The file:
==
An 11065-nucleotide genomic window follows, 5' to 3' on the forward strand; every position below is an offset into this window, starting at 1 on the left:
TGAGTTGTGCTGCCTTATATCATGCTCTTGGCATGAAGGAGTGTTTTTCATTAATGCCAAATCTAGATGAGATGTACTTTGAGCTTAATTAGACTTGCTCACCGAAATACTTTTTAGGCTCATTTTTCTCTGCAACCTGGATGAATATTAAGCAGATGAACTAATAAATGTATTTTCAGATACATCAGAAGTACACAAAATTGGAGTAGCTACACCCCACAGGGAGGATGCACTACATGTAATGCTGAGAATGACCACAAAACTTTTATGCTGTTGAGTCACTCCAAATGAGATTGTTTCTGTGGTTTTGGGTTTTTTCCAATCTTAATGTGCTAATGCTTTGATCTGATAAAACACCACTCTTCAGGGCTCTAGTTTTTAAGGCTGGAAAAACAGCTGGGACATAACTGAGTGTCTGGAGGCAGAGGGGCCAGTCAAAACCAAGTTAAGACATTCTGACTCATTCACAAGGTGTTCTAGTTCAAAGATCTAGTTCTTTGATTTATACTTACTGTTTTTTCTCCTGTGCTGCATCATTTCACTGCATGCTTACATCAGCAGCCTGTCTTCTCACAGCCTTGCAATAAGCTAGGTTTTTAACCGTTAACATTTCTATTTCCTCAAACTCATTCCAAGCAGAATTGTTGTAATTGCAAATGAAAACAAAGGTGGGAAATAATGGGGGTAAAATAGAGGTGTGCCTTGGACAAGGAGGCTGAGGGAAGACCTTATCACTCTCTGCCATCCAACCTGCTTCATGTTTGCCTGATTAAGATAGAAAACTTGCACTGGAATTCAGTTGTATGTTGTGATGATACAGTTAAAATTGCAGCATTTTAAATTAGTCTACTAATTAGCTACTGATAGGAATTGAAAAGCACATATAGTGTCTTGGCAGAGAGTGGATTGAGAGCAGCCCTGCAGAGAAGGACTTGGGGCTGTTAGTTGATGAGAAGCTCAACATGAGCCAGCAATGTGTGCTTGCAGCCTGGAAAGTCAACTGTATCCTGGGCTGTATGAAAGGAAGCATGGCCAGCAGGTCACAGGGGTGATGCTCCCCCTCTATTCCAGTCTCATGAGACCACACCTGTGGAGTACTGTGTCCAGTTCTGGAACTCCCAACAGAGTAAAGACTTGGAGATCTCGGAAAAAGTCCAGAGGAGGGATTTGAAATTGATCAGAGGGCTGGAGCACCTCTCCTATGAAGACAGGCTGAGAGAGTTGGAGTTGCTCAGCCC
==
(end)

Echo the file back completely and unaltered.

An 11065-nucleotide genomic window follows, 5' to 3' on the forward strand; every position below is an offset into this window, starting at 1 on the left:
TGAGTTGTGCTGCCTTATATCATGCTCTTGGCATGAAGGAGTGTTTTTCATTAATGCCAAATCTAGATGAGATGTACTTTGAGCTTAATTAGACTTGCTCACCGAAATACTTTTTAGGCTCATTTTTCTCTGCAACCTGGATGAATATTAAGCAGATGAACTAATAAATGTATTTTCAGATACATCAGAAGTACACAAAATTGGAGTAGCTACACCCCACAGGGAGGATGCACTACATGTAATGCTGAGAATGACCACAAAACTTTTATGCTGTTGAGTCACTCCAAATGAGATTGTTTCTGTGGTTTTGGGTTTTTTCCAATCTTAATGTGCTAATGCTTTGATCTGATAAAACACCACTCTTCAGGGCTCTAGTTTTTAAGGCTGGAAAAACAGCTGGGACATAACTGAGTGTCTGGAGGCAGAGGGGCCAGTCAAAACCAAGTTAAGACATTCTGACTCATTCACAAGGTGTTCTAGTTCAAAGATCTAGTTCTTTGATTTATACTTACTGTTTTTTCTCCTGTGCTGCATCATTTCACTGCATGCTTACATCAGCAGCCTGTCTTCTCACAGCCTTGCAATAAGCTAGGTTTTTAACCGTTAACATTTCTATTTCCTCAAACTCATTCCAAGCAGAATTGTTGTAATTGCAAATGAAAACAAAGGTGGGAAATAATGGGGGTAAAATAGAGGTGTGCCTTGGACAAGGAGGCTGAGGGAAGACCTTATCACTCTCTGCCATCCAACCTGCTTCATGTTTGCCTGATTAAGATAGAAAACTTGCACTGGAATTCAGTTGTATGTTGTGATGATACAGTTAAAATTGCAGCATTTTAAATTAGTCTACTAATTAGCTACTGATAGGAATTGAAAAGCACATATAGTGTCTTGGCAGAGAGTGGATTGAGAGCAGCCCTGCAGAGAAGGACTTGGGGCTGTTAGTTGATGAGAAGCTCAACATGAGCCAGCAATGTGTGCTTGCAGCCTGGAAAGTCAACTGTATCCTGGGCTGTATGAAAGGAAGCATGGCCAGCAGGTCACAGGGGTGATGCTCCCCCTCTATTCCAGTCTCATGAGACCACACCTGTGGAGTACTGTGTCCAGTTCTGGAACTCCCAACAGAGTAAAGACTTGGAGATCTCGGAAAAAGTCCAGAGGAGGGATTTGAAATTGATCAGAGGGCTGGAGCACCTCTCCTATGAAGACAGGCTGAGAGAGTTGGAGTTGCTCAGCCC